Organic Waves

kathy mccurry 430x620 - Organic WavesWith all the hot weather we’ve been having lately, I’ve been staying in my cool home a lot more than usual. Missing my time wandering around the property looking at all the cool and unusual plants, I found myself drawn to our organic brethren in polymer as I rummaged through images online and gathered a bouquet of curious and cool pieces that should pique the interest of many a nature lover.

Here we have quite a fantastical interpretation of nature’s forms, colors, and textures. The waves atop the petals would certainly make one want to reach out and run fingers across it, then down through the hanging strings as well. The combination of the old standard primaries is an interesting color palette choice. It gives it a carnival feel. That and the directional lines from the wavy texture and the yellow strings makes this feels like it is on the edge of some riotous dancing.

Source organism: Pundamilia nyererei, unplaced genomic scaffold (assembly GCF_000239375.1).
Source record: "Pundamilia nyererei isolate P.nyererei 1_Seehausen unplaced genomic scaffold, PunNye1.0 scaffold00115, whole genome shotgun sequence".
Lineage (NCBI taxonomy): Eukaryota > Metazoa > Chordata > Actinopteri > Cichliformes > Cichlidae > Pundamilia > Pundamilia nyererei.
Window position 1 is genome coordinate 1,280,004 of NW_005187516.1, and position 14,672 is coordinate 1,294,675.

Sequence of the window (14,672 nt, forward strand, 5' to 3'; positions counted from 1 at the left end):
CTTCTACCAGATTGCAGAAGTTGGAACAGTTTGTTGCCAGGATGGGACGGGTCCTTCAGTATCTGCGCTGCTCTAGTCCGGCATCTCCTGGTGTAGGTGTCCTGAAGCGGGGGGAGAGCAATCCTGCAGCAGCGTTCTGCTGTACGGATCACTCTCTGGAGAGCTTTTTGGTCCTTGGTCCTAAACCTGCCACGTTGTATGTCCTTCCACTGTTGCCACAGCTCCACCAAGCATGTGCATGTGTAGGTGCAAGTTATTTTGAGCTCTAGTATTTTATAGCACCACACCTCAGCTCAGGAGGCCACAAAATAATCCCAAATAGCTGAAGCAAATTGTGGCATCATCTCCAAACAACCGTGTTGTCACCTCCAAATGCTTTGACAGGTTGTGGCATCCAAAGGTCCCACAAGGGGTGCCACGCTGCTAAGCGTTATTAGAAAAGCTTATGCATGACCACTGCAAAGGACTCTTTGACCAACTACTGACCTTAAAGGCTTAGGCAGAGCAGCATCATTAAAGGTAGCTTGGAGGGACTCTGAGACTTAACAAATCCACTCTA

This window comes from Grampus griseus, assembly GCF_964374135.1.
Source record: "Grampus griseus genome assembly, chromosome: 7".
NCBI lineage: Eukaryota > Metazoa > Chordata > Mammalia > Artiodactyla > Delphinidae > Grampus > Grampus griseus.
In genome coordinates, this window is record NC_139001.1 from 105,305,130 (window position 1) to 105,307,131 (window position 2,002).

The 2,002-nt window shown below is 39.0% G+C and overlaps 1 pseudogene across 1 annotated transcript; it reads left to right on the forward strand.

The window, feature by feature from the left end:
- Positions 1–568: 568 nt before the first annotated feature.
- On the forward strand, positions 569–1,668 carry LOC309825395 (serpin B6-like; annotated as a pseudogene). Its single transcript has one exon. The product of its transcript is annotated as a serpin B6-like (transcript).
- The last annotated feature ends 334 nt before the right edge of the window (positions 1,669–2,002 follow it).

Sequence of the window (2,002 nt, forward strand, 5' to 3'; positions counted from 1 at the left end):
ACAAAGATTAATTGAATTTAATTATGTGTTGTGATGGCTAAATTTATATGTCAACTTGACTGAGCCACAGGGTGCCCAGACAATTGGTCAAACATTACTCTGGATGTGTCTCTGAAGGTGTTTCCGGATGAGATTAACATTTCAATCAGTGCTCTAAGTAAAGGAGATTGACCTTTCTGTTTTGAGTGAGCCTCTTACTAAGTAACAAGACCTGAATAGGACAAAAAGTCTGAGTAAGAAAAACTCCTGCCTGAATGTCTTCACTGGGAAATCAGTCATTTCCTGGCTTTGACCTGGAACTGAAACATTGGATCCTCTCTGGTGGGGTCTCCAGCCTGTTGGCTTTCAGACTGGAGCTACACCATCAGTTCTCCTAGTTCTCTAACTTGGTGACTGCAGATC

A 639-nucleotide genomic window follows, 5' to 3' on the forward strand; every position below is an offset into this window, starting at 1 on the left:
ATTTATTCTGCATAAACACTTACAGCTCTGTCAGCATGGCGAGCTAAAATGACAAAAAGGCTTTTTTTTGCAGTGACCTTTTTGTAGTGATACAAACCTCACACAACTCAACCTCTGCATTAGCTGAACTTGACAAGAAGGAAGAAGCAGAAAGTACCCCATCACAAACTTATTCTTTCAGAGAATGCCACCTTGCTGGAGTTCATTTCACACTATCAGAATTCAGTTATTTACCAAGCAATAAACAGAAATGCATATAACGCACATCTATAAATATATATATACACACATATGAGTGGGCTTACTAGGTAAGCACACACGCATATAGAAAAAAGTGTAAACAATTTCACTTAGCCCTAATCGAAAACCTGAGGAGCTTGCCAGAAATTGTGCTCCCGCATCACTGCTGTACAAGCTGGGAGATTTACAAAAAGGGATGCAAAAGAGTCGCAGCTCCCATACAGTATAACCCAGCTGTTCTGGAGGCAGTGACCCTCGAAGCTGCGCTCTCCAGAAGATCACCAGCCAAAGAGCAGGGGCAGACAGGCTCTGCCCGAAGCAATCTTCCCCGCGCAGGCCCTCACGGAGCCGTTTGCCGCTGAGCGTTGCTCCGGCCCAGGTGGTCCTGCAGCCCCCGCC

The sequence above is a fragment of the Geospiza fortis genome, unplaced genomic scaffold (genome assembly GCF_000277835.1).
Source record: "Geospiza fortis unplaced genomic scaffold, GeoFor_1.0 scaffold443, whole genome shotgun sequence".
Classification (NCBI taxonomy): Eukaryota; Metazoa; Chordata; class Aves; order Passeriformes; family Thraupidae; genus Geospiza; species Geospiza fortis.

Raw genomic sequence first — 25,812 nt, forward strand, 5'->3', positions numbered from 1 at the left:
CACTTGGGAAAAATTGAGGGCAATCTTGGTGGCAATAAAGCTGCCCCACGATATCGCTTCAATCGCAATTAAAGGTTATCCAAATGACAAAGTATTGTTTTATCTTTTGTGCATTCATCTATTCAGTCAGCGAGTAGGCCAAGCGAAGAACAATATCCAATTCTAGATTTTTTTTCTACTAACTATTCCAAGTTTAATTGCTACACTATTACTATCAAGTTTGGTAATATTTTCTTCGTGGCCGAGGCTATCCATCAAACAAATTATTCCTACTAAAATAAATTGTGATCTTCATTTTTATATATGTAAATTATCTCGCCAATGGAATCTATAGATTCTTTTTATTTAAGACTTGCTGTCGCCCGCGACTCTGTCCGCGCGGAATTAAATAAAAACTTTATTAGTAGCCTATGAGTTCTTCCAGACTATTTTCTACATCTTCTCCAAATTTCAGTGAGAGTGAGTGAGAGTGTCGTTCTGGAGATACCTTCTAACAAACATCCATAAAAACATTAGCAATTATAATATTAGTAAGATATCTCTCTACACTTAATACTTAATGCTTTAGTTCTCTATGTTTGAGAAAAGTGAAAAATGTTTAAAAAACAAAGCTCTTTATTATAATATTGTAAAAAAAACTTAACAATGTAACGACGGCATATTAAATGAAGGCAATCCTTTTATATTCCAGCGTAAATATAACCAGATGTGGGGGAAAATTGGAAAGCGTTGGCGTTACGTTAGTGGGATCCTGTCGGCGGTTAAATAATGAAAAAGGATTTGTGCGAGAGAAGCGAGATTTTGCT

This is just one of several recent works by Kathy McCurry where she creates her own version of flowers. This looks to be the most ambitious piece so far, taking 40 hours and 8 curing sessions in the oven. As hard as these kinds of pieces can be to create, I think it’s just wonderful when an artist takes a risk, investing so much time in one piece. But what a reward we have in store for us when we spend a lot of time on one piece and have something so wonderful to show for it at the end.

You can see images of her recent work on Kathy’s Facebook page and on her website.